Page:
McDonald’s is to appeal to the European Union Intellectual Property Office (EUIPO) against the cancellation of its ‘Big Mac’ trademark.
According to the EUIPO website, the fast-food franchise filed a notice of appeal against the decision, announced in January, on March 8.
The cancellation came after Irish restaurant chain Supermac’s filed an opposition to the EU trademark in 2017.
Supermac’s has claimed that McDonald’s has used the mark to prevent the Irish company from expanding in Europe.
Padraic O’Neachtain, PR manager at Supermac’s, told WIPR that news of the appeal came as little surprise to the Irish chain, and that the company’s focus remained on registering the Supermac’s brand across Europe.
Supermac’s efforts to register its trademark in the EU is now likely to face a delay in the wake of McDonald’s appeal.
“We have been at this for four years; one more won’t make much of a difference to us”, O'Neachtain said.
In January, the EUIPO ruled that McDonald’s had failed to prove genuine use of the mark in the five-year period before the cancellation request was filed.
Speaking to WIPR, Carl Steele, partner and head of trademarks at law firm Ashfords, said that he expected McDonald’s to argue that its evidence already submitted in the proceedings was sufficient to prove genuine use in the mark.
However, McDonald’s is also likely to submit additional evidence such as till receipts to back up its claims of significant sales of the Big Mac during the relevant five-year period.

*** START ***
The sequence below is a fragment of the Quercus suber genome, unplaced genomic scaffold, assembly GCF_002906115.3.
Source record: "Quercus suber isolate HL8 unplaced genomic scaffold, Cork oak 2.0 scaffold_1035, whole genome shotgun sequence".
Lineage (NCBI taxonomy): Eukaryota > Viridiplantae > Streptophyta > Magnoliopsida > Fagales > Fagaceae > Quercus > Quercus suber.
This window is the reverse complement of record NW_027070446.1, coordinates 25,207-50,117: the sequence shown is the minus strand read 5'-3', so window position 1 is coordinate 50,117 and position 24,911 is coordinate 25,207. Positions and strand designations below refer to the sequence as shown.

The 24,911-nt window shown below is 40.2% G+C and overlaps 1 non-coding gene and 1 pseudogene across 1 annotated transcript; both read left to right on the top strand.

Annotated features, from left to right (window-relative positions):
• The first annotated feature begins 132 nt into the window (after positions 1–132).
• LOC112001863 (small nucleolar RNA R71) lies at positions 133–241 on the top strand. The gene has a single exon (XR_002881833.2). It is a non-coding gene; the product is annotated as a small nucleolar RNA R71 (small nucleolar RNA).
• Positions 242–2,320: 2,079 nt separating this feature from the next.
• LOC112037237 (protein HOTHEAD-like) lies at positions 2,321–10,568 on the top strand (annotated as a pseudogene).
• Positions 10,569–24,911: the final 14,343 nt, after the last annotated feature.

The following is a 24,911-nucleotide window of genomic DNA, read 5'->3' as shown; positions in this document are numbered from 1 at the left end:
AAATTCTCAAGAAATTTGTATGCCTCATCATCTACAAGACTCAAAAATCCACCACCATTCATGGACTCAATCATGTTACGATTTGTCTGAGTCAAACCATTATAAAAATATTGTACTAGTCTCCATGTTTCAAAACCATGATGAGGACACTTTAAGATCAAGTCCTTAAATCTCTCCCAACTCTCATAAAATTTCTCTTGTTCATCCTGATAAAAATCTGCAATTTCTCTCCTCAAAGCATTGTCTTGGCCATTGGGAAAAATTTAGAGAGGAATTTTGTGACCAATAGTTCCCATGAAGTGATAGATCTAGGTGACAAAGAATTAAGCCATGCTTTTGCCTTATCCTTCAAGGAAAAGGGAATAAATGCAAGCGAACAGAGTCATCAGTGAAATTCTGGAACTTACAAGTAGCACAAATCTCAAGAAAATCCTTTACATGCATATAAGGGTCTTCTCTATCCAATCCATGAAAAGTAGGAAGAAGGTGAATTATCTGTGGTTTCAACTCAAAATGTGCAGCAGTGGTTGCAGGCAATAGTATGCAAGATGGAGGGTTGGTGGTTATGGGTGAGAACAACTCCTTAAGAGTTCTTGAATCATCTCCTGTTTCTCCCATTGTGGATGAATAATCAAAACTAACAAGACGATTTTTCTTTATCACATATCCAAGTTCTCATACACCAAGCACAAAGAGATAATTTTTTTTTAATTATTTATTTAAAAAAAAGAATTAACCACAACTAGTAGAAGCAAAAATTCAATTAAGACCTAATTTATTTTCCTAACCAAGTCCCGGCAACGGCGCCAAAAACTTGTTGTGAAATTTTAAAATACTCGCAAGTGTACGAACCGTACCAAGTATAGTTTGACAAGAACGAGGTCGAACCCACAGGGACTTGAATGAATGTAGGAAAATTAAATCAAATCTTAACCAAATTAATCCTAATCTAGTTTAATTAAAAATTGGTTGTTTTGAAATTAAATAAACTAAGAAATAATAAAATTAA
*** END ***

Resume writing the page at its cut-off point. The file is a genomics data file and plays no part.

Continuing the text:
“Whether the Boards of Appeal will accept and consider such additional evidence this late in the day (which could easily have been filed first time around) remains to be seen,'' Steele said.
“If they do manage to get this further evidence submitted and accepted then their chances of success will be greatly increased,'' he added.
Patrick McDonagh, owner and managing director of Supermac’s, told The Irish Times that the appeal was simply a “delaying tactic” from McDonald’s and that he was “very confident” of a favourable outcome in the case.
McDonald’s evidence in the original ruling included signed affidavits from company representatives claiming “significant sales” of the Big Mac sandwich.
The EUIPO said that “statements drawn up by the interested parties themselves or their employees are generally given less weight than independent evidence”.
Other evidence included advertising materials and printouts from Wikipedia pages on the Big Mac.
“Wikipedia entries cannot be considered as a reliable source of information”, warned the EUIPO in its ruling.
The fast-food company has yet to file its grounds of appeal, outlining its arguments in the case.
WIPR has contacted McDonald’s for comment.